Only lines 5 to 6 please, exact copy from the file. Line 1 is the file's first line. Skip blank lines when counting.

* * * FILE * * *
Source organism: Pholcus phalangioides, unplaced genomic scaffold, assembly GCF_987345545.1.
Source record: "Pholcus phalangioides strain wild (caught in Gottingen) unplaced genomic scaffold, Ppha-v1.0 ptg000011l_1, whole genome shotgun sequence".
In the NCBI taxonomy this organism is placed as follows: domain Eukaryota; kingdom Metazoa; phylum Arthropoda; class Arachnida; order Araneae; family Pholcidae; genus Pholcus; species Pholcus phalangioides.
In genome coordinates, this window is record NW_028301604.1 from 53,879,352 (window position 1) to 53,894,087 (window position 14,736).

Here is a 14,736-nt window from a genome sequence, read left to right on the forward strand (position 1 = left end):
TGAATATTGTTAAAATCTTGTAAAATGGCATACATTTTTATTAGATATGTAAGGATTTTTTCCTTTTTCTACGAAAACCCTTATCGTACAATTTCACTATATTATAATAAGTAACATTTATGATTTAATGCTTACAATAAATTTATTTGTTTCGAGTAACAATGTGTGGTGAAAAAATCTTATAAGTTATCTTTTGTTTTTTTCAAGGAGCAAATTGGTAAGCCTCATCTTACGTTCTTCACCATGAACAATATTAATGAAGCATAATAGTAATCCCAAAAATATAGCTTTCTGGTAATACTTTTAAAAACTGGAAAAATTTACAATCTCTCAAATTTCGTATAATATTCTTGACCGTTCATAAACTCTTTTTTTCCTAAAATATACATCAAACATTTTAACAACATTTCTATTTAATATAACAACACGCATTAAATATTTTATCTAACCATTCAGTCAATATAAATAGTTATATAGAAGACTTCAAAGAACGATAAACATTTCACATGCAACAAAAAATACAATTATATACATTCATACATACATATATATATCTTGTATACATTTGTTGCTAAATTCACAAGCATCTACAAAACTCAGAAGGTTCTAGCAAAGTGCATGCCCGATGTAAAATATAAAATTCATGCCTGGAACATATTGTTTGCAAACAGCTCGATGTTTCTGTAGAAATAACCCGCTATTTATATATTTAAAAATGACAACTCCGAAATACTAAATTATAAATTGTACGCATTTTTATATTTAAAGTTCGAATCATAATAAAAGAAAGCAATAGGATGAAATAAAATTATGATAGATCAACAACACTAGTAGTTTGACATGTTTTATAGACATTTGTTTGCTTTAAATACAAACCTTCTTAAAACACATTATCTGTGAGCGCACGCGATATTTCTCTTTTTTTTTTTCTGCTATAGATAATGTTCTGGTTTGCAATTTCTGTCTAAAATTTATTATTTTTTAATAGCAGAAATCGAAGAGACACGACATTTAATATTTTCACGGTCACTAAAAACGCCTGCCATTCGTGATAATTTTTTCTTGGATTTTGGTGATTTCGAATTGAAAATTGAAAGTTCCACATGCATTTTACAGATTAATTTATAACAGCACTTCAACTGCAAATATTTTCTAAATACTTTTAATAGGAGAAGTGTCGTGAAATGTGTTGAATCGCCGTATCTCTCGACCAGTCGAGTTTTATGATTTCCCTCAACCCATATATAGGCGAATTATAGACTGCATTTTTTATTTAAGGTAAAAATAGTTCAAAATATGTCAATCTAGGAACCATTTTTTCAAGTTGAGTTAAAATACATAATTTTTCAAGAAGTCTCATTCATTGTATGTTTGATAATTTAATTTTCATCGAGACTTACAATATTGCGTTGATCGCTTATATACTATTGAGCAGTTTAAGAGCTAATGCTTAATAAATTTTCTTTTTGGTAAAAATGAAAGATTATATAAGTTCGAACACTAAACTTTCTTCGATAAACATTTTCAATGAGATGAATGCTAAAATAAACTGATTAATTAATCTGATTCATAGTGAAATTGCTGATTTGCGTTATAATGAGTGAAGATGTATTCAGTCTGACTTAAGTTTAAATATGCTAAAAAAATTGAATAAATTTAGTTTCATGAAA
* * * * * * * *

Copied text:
Here is a 14,736-nt window from a genome sequence, read left to right on the forward strand (position 1 = left end):
TGAATATTGTTAAAATCTTGTAAAATGGCATACATTTTTATTAGATATGTAAGGATTTTTTCCTTTTTCTACGAAAACCCTTATCGTACAATTTCACTATATTATAATAAGTAACATTTATGATTTAATGCTTACAATAAATTTATTTGTTTCGAGTAACAATGTGTGGTGAAAAAATCTTATAAGTTATCTTTTGTTTTTTTCAAGGAGCAAATTGGTAAGCCTCATCTTACGTTCTTCACCATGAACAATATTAATGAAGCATAATAGTAATCCCAAAAATATAGCTTTCTGGTAATACTTTTAAAAACTGGAAAAATTTACAATCTCTCAAATTTCGTATAATATTCTTGACCGTTCATAAACTCTTTTTTTCCTAAAATATACATCAAACATTTTAACAACATTTCTATTTAATATAACAACACGCATTAAATATTTTATCTAACCATTCAGTCAATATAAATAGTTATATAGAAGACTTCAAAGAACGATAAACATTTCACATGCAACAAAAAATACAATTATATACATTCATACATACATATATATATCTTGTATACATTTGTTGCTAAATTCACAAGCATCTACAAAACTCAGAAGGTTCTAGCAAAGTGCATGCCCGATGTAAAATATAAAATTCATGCCTGGAACATATTGTTTGCAAACAGCTCGATGTTTCTGTAGAAATAACCCGCTATTTATATATTTAAAAATGACAACTCCGAAATACTAAATTATAAATTGTACGCATTTTTATATTTAAAGTTCGAATCATAATAAAAGAAAGCAATAGGATGAAATAAAATTATGATAGATCAACAACACTAGTAGTTTGACATGTTTTATAGACATTTGTTTGCTTTAAATACAAACCTTCTTAAAACACATTATCTGTGAGCGCACGCGATATTTCTCTTTTTTTTTTTCTGCTATAGATAATGTTCTGGTTTGCAATTTCTGTCTAAAATTTATTATTTTTTAATAGCAGAAATCGAAGAGACACGACATTTAATATTTTCACGGTCACTAAAAACGCCTGCCATTCGTGATAATTTTTTCTTGGATTTTGGTGATTTCGAATTGAAAATTGAAAGTTCCACATGCATTTTACAGATTAATTTATAACAGCACTTCAACTGCAAATATTTTCTAAATACTTTTAATAGGAGAAGTGTCGTGAAATGTGTTGAATCGCCGTATCTCTCGACCAGTCGAGTTTTATGATTTCCCTCAACCCATATATAGGCGAATTATAGACTGCATTTTTTATTTAAGGTAAAAATAGTTCAAAATATGTCAATCTAGGAACCATTTTTTCAAGTTGAGTTAAAATACATAATTTTTCAAGAAGTCTCATTCATTGTATGTTTGATAATTTAATTTTCATCGAGACTTACAATATTGCGTTGATCGCTTATATACTATTGAGCAGTTTAAGAGCTAATGCTTAATAAATTTTCTTTTTGGTAAAAATGAAAGATTATATAAGTTCGAACACTAAACTTTCTTCGATAAACATTTTCAATGAGATGAATGCTAAAATAAACTGATTAATTAATCTGATTCATAGTGAAATTGCTGATTTGCGTTATAATGAGTGAAGATGTATTCAGTCTGACTTAAGTTTAAATATGCTAAAAAAATTGAATAAATTTAGTTTCATGAAA